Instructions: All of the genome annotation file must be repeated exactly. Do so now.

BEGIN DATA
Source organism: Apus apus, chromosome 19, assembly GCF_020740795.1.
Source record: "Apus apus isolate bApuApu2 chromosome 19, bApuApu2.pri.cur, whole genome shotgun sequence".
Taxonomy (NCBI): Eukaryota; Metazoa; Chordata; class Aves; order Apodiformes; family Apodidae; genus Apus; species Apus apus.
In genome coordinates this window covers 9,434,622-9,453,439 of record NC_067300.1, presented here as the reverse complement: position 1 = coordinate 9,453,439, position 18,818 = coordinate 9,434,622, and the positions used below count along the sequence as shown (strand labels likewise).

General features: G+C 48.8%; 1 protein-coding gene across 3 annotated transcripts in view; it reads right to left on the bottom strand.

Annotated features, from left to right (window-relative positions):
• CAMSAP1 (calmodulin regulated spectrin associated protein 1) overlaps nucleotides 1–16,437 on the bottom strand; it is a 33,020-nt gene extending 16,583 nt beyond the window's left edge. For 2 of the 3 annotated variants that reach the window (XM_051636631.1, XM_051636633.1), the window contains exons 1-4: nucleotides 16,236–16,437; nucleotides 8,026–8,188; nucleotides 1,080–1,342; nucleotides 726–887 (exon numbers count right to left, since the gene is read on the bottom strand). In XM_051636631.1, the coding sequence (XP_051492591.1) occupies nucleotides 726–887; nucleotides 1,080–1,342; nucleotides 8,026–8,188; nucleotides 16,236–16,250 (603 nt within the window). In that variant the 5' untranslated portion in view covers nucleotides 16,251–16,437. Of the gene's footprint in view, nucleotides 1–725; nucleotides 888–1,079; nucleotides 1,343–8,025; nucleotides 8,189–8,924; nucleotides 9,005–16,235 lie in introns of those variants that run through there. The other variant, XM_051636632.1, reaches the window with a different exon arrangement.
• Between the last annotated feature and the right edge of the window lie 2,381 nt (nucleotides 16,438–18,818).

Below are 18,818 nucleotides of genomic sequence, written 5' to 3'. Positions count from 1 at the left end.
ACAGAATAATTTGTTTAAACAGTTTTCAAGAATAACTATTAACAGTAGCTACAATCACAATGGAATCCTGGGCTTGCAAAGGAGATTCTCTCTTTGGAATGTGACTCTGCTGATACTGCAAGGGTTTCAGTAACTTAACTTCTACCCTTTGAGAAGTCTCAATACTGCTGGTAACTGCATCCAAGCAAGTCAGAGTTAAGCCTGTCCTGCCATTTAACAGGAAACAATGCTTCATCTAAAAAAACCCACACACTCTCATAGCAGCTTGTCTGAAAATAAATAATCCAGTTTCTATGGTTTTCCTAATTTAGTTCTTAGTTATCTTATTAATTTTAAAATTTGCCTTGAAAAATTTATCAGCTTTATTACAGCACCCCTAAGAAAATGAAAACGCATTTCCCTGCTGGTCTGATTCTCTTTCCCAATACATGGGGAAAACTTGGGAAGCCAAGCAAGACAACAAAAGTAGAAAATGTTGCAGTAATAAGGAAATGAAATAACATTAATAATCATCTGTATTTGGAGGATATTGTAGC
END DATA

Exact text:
Source organism: Apus apus, chromosome 19, assembly GCF_020740795.1.
Source record: "Apus apus isolate bApuApu2 chromosome 19, bApuApu2.pri.cur, whole genome shotgun sequence".
Taxonomy (NCBI): Eukaryota; Metazoa; Chordata; class Aves; order Apodiformes; family Apodidae; genus Apus; species Apus apus.
In genome coordinates this window covers 9,434,622-9,453,439 of record NC_067300.1, presented here as the reverse complement: position 1 = coordinate 9,453,439, position 18,818 = coordinate 9,434,622, and the positions used below count along the sequence as shown (strand labels likewise).

General features: G+C 48.8%; 1 protein-coding gene across 3 annotated transcripts in view; it reads right to left on the bottom strand.

Annotated features, from left to right (window-relative positions):
• CAMSAP1 (calmodulin regulated spectrin associated protein 1) overlaps nucleotides 1–16,437 on the bottom strand; it is a 33,020-nt gene extending 16,583 nt beyond the window's left edge. For 2 of the 3 annotated variants that reach the window (XM_051636631.1, XM_051636633.1), the window contains exons 1-4: nucleotides 16,236–16,437; nucleotides 8,026–8,188; nucleotides 1,080–1,342; nucleotides 726–887 (exon numbers count right to left, since the gene is read on the bottom strand). In XM_051636631.1, the coding sequence (XP_051492591.1) occupies nucleotides 726–887; nucleotides 1,080–1,342; nucleotides 8,026–8,188; nucleotides 16,236–16,250 (603 nt within the window). In that variant the 5' untranslated portion in view covers nucleotides 16,251–16,437. Of the gene's footprint in view, nucleotides 1–725; nucleotides 888–1,079; nucleotides 1,343–8,025; nucleotides 8,189–8,924; nucleotides 9,005–16,235 lie in introns of those variants that run through there. The other variant, XM_051636632.1, reaches the window with a different exon arrangement.
• Between the last annotated feature and the right edge of the window lie 2,381 nt (nucleotides 16,438–18,818).

Below are 18,818 nucleotides of genomic sequence, written 5' to 3'. Positions count from 1 at the left end.
ACAGAATAATTTGTTTAAACAGTTTTCAAGAATAACTATTAACAGTAGCTACAATCACAATGGAATCCTGGGCTTGCAAAGGAGATTCTCTCTTTGGAATGTGACTCTGCTGATACTGCAAGGGTTTCAGTAACTTAACTTCTACCCTTTGAGAAGTCTCAATACTGCTGGTAACTGCATCCAAGCAAGTCAGAGTTAAGCCTGTCCTGCCATTTAACAGGAAACAATGCTTCATCTAAAAAAACCCACACACTCTCATAGCAGCTTGTCTGAAAATAAATAATCCAGTTTCTATGGTTTTCCTAATTTAGTTCTTAGTTATCTTATTAATTTTAAAATTTGCCTTGAAAAATTTATCAGCTTTATTACAGCACCCCTAAGAAAATGAAAACGCATTTCCCTGCTGGTCTGATTCTCTTTCCCAATACATGGGGAAAACTTGGGAAGCCAAGCAAGACAACAAAAGTAGAAAATGTTGCAGTAATAAGGAAATGAAATAACATTAATAATCATCTGTATTTGGAGGATATTGTAGC